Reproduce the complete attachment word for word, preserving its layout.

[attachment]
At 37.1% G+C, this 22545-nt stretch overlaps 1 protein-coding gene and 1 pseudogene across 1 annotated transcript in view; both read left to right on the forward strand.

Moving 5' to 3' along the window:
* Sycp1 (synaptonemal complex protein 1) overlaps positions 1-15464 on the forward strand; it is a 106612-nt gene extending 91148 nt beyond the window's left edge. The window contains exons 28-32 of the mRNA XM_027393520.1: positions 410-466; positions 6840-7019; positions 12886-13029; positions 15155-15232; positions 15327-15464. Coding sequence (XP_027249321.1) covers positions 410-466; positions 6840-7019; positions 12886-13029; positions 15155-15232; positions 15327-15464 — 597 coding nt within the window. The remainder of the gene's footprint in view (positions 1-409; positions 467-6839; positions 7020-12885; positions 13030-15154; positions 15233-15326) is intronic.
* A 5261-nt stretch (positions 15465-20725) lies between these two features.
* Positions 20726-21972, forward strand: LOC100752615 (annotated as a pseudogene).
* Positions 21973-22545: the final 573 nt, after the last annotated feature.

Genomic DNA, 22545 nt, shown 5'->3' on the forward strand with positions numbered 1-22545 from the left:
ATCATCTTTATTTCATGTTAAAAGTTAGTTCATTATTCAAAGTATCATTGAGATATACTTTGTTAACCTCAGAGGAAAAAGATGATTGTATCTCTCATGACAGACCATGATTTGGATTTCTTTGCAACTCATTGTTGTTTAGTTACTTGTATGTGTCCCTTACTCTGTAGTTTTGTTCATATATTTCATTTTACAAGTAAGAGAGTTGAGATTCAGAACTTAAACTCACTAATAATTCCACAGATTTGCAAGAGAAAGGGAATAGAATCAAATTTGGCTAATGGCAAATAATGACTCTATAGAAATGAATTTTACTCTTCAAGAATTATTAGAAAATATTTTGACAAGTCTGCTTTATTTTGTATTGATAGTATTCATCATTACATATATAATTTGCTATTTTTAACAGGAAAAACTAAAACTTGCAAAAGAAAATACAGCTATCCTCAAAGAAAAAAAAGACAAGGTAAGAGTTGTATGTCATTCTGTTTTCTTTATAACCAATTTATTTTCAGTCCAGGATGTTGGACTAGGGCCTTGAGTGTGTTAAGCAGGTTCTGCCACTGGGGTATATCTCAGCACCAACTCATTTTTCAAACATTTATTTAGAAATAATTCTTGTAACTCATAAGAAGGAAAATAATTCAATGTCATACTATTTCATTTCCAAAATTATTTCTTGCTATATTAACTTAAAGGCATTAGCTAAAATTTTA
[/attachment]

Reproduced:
At 37.1% G+C, this 22545-nt stretch overlaps 1 protein-coding gene and 1 pseudogene across 1 annotated transcript in view; both read left to right on the forward strand.

Moving 5' to 3' along the window:
* Sycp1 (synaptonemal complex protein 1) overlaps positions 1-15464 on the forward strand; it is a 106612-nt gene extending 91148 nt beyond the window's left edge. The window contains exons 28-32 of the mRNA XM_027393520.1: positions 410-466; positions 6840-7019; positions 12886-13029; positions 15155-15232; positions 15327-15464. Coding sequence (XP_027249321.1) covers positions 410-466; positions 6840-7019; positions 12886-13029; positions 15155-15232; positions 15327-15464 — 597 coding nt within the window. The remainder of the gene's footprint in view (positions 1-409; positions 467-6839; positions 7020-12885; positions 13030-15154; positions 15233-15326) is intronic.
* A 5261-nt stretch (positions 15465-20725) lies between these two features.
* Positions 20726-21972, forward strand: LOC100752615 (annotated as a pseudogene).
* Positions 21973-22545: the final 573 nt, after the last annotated feature.

Genomic DNA, 22545 nt, shown 5'->3' on the forward strand with positions numbered 1-22545 from the left:
ATCATCTTTATTTCATGTTAAAAGTTAGTTCATTATTCAAAGTATCATTGAGATATACTTTGTTAACCTCAGAGGAAAAAGATGATTGTATCTCTCATGACAGACCATGATTTGGATTTCTTTGCAACTCATTGTTGTTTAGTTACTTGTATGTGTCCCTTACTCTGTAGTTTTGTTCATATATTTCATTTTACAAGTAAGAGAGTTGAGATTCAGAACTTAAACTCACTAATAATTCCACAGATTTGCAAGAGAAAGGGAATAGAATCAAATTTGGCTAATGGCAAATAATGACTCTATAGAAATGAATTTTACTCTTCAAGAATTATTAGAAAATATTTTGACAAGTCTGCTTTATTTTGTATTGATAGTATTCATCATTACATATATAATTTGCTATTTTTAACAGGAAAAACTAAAACTTGCAAAAGAAAATACAGCTATCCTCAAAGAAAAAAAAGACAAGGTAAGAGTTGTATGTCATTCTGTTTTCTTTATAACCAATTTATTTTCAGTCCAGGATGTTGGACTAGGGCCTTGAGTGTGTTAAGCAGGTTCTGCCACTGGGGTATATCTCAGCACCAACTCATTTTTCAAACATTTATTTAGAAATAATTCTTGTAACTCATAAGAAGGAAAATAATTCAATGTCATACTATTTCATTTCCAAAATTATTTCTTGCTATATTAACTTAAAGGCATTAGCTAAAATTTTA